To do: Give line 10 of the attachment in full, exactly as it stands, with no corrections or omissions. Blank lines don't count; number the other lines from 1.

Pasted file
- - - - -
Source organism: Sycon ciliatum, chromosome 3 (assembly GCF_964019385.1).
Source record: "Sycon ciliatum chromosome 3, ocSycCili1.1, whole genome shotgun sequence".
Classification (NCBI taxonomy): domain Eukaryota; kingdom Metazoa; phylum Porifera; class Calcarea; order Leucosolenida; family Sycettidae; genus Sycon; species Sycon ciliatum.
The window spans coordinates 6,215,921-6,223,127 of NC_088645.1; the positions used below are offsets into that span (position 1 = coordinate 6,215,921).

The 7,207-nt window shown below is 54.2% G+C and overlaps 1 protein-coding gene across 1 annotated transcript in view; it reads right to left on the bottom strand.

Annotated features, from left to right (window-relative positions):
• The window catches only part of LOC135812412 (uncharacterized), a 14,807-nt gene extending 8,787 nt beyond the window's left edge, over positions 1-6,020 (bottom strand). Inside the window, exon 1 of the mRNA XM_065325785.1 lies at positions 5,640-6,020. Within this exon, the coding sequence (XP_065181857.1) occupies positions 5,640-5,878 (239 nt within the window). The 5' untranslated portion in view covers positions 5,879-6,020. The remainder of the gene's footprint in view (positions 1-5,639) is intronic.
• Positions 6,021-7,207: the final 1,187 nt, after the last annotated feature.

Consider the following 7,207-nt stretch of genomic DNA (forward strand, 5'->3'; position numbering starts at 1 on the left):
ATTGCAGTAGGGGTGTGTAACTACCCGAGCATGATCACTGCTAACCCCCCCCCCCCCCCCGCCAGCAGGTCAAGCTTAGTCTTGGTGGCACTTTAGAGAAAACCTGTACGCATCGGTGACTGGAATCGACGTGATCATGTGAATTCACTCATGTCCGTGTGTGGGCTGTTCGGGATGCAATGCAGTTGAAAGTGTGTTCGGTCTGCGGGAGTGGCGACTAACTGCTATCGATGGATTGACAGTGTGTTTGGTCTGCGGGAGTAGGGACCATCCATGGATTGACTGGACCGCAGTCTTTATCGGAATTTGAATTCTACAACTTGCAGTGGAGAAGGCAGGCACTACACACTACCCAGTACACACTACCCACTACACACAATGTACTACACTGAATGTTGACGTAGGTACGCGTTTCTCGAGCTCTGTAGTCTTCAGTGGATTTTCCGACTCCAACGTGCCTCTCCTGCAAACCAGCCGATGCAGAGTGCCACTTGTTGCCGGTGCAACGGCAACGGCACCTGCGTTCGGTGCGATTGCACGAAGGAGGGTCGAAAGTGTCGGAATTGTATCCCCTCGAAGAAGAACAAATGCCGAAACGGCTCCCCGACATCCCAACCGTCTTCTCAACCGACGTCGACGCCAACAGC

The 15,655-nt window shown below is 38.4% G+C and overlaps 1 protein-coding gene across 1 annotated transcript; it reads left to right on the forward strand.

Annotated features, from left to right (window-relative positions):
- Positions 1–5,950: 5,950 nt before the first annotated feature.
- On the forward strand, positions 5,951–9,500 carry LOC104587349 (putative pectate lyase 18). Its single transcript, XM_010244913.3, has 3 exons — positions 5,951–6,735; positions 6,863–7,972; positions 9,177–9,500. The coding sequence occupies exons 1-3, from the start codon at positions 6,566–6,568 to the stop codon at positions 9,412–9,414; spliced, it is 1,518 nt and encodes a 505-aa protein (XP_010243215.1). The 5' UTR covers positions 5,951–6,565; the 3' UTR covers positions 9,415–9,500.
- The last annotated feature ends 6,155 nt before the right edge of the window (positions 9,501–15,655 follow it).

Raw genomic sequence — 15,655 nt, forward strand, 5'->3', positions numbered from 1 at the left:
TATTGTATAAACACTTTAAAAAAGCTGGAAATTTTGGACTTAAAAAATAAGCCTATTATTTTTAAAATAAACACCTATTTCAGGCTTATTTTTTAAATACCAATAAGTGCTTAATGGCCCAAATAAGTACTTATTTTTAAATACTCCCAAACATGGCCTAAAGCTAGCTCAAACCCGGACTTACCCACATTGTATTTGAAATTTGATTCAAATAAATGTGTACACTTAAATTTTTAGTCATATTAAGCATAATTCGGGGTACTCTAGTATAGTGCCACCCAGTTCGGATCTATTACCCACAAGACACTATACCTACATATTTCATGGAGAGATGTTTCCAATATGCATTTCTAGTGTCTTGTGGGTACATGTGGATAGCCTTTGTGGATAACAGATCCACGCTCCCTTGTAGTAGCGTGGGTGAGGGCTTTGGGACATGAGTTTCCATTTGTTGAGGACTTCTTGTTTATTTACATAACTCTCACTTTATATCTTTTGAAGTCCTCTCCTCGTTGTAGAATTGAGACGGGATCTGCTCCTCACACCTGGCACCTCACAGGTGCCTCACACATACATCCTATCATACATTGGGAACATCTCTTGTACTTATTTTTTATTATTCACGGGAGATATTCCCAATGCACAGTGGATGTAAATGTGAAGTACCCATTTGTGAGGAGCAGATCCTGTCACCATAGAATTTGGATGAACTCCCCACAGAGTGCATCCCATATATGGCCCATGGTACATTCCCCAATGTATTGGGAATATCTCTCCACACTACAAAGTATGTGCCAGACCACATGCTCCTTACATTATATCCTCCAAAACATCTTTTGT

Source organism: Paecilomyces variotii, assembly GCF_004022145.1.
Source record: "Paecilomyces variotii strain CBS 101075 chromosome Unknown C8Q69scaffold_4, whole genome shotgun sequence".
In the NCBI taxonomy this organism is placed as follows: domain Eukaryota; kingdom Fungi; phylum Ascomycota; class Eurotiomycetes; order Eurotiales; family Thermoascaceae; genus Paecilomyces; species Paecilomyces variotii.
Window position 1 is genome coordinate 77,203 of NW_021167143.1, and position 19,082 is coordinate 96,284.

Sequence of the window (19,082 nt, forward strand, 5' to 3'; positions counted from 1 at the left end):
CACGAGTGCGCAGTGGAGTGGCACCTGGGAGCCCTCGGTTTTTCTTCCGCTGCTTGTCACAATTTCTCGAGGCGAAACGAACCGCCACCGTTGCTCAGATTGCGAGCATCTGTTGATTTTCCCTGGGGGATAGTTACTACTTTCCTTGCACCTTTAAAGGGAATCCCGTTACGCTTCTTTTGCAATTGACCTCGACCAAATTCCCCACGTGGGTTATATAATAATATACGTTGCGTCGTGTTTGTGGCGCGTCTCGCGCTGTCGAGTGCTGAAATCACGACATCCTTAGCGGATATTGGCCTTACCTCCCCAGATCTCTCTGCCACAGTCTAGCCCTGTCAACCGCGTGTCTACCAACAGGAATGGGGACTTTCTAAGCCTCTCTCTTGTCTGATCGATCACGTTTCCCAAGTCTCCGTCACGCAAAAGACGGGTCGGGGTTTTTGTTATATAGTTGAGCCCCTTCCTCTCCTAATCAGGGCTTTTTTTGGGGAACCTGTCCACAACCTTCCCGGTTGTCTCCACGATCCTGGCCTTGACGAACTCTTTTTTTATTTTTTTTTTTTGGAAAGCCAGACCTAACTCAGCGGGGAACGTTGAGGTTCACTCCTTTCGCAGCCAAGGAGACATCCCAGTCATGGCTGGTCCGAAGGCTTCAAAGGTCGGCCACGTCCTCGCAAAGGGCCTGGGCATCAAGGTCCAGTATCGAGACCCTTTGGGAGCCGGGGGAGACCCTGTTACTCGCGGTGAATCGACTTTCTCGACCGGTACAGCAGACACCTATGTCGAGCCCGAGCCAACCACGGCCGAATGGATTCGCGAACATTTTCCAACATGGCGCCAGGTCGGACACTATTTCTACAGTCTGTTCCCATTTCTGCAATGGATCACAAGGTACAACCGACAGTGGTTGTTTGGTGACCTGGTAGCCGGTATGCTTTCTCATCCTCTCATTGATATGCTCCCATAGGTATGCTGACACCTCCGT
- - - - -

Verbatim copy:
ATTGCAGTAGGGGTGTGTAACTACCCGAGCATGATCACTGCTAACCCCCCCCCCCCCCCCGCCAGCAGGTCAAGCTTAGTCTTGGTGGCACTTTAGAGAAAACCTGTACGCATCGGTGACTGGAATCGACGTGATCATGTGAATTCACTCATGTCCGTGTGTGGGCTGTTCGGGATGCAATGCAGTTGAAAGTGTGTTCGGTCTGCGGGAGTGGCGACTAACTGCTATCGATGGATTGACAGTGTGTTTGGTCTGCGGGAGTAGGGACCATCCATGGATTGACTGGACCGCAGTCTTTATCGGAATTTGAATTCTACAACTTGCAGTGGAGAAGGCAGGCACTACACACTACCCAGTACACACTACCCACTACACACAATGTACTACACTGAATGTTGACGTAGGTACGCGTTTCTCGAGCTCTGTAGTCTTCAGTGGATTTTCCGACTCCAACGTGCCTCTCCTGCAAACCAGCCGATGCAGAGTGCCACTTGTTGCCGGTGCAACGGCAACGGCACCTGCGTTCGGTGCGATTGCACGAAGGAGGGTCGAAAGTGTCGGAATTGTATCCCCTCGAAGAAGAACAAATGCCGAAACGGCTCCCCGACATCCCAACCGTCTTCTCAACCGACGTCGACGCCAACAGC